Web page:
The queue in Accident & Emergency yesterday morning was mercifully short; little sign of the drunks and cranks who populate its beds in the early hours of a Sunday. My loved one was treated quickly and kindly: her ankle X-rayed and the sprain strapped up, leaving her to hop out on crutches after an hour. The doctor’s next patients – a young restless guy in headphones bouncing around the waiting room while his girlfriend watched, concerned, and a woman who’d broken her hand punching a wall – looked trickier customers.
I hate being in hospitals. Too many broken humans, reminding us of the occasional fragility of our existence. To anyone who feels similarly, well, we’re going to hear a lot about hospitals this week, on at least three fronts.
First, the end of the “Liverpool Care Pathway” (denounced by its critics as the pathway to death), the countrywide system of doctors removing treatment (feeding, fluids) from the terminally ill to ease their pain and bring dignity to the last hours of people’s lives. Doctors overwhelmingly support it – nine out of 10 would choose it for themselves – but their failure to tell all patients that they are being placed on the “pathway” (eurgh) has holed the current system beneath the waterline. Its abolition will lead to inconsistent treatment of the dying – but people will at least be told what decisions clinicians have made about the end of their lives, and even be consulted.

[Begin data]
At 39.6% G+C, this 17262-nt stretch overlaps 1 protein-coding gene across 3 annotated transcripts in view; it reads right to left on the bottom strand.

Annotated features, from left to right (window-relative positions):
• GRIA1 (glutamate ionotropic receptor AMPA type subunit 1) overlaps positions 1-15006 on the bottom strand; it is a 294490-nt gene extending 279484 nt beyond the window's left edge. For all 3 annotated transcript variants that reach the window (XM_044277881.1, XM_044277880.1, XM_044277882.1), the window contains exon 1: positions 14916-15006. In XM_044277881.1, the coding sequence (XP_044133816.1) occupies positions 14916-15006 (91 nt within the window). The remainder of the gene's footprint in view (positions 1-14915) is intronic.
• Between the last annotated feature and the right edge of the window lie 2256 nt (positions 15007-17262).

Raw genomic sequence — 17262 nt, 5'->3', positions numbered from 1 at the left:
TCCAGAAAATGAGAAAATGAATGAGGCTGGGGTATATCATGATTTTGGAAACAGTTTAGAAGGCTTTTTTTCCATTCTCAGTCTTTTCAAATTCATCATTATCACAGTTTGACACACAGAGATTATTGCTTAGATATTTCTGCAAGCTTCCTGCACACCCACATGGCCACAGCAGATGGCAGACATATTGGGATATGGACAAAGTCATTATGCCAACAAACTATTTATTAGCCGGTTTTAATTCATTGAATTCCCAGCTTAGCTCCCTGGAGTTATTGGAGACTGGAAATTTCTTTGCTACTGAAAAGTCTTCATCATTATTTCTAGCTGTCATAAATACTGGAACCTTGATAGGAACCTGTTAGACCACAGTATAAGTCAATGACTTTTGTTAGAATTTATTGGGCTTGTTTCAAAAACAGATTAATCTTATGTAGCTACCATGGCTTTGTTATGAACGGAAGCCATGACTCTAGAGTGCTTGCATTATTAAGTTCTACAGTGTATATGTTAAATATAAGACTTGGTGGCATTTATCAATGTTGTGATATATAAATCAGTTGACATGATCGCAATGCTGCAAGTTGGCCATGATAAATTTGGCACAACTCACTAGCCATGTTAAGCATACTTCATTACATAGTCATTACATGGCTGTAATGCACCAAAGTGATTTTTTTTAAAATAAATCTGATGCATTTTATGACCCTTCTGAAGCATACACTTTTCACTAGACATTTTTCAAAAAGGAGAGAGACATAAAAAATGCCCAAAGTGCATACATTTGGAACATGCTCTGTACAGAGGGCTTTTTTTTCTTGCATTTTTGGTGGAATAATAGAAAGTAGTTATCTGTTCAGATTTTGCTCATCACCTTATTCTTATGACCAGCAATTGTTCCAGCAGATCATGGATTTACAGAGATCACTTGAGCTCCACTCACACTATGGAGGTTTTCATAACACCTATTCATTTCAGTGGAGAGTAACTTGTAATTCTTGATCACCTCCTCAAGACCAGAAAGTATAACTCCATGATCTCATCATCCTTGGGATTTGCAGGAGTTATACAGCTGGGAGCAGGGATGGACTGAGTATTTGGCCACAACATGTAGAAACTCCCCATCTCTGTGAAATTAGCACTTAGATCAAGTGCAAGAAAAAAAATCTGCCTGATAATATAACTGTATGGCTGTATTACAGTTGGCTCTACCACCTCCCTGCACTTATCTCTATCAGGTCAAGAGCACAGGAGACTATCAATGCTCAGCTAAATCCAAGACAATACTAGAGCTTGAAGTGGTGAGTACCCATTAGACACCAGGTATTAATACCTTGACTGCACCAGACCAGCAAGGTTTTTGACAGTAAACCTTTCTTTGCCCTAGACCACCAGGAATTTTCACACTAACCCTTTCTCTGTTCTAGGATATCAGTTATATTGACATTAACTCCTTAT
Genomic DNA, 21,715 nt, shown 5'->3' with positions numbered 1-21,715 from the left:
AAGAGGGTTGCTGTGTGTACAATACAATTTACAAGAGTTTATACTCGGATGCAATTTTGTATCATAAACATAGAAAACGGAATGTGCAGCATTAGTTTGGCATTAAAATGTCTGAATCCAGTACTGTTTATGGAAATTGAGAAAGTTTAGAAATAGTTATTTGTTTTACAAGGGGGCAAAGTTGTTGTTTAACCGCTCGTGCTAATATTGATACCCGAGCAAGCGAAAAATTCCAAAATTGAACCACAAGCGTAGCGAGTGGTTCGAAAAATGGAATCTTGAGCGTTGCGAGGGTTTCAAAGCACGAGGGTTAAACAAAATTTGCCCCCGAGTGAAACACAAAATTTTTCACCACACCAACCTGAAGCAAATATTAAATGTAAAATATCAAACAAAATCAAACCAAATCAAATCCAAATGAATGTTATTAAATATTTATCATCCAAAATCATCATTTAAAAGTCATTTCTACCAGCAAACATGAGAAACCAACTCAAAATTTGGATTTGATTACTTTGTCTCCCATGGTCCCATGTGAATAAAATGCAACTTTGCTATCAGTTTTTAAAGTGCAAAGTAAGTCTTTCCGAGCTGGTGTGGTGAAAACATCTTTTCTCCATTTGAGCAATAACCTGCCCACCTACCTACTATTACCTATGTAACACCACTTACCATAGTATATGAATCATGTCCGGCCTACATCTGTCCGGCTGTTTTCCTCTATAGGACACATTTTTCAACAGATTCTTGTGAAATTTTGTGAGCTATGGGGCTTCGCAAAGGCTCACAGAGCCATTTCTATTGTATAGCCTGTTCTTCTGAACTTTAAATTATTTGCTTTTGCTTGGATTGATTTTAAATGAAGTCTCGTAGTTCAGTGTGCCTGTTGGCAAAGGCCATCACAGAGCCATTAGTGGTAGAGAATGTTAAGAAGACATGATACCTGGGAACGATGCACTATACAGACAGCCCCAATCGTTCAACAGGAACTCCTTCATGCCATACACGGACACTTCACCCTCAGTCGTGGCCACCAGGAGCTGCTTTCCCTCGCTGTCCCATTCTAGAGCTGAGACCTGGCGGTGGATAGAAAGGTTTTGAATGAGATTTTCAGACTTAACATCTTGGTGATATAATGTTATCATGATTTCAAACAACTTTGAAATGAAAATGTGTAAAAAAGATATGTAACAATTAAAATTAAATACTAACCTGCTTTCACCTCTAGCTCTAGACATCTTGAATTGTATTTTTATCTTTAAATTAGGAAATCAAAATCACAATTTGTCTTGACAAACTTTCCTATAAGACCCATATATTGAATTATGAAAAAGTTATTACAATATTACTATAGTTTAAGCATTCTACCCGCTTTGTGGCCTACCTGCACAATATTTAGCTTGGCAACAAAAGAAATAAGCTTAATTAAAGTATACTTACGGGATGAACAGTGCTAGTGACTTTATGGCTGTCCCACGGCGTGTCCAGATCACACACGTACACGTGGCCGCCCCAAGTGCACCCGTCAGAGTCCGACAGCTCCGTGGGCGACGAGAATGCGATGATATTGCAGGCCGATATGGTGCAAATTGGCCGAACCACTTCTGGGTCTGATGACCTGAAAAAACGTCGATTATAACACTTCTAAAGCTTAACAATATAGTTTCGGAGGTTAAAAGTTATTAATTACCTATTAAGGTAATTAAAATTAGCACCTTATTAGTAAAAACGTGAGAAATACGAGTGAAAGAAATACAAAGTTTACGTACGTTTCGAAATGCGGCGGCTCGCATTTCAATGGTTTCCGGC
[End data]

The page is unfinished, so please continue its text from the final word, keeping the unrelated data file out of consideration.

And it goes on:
Second, Whitehall hit squads are to be sent in to Britain’s most dangerous hospitals to try to stop so many unnecessary deaths. The aim? To remove bad managers and avoid more Mid Staffs hospital scandals, where staff abandoned people to die in their beds, and patients drank the water from flower vases to cling to life.
Third, the NHS medical director, Sir Bruce Keogh, spells out in more detail how a seven-day NHS will work, with routine treatments, scans and consultants on the wards at weekends. This sort of disruption to employees’ family lives is never going to be popular, but managers may strike a Faustian bargain with ministers under the pretext of helping the NHS to become more economical.
Convenience counts for patients, of course. But there’s a paradox here. We like to see health services as a commodity on tap – yet we also want highly personalised, compassionate care. That takes time. Kindness doesn’t cut you short and send you home. So when there’s a bit of a wait at hospital, it might be that the doctor is busy being nice to the person ahead of us in the queue.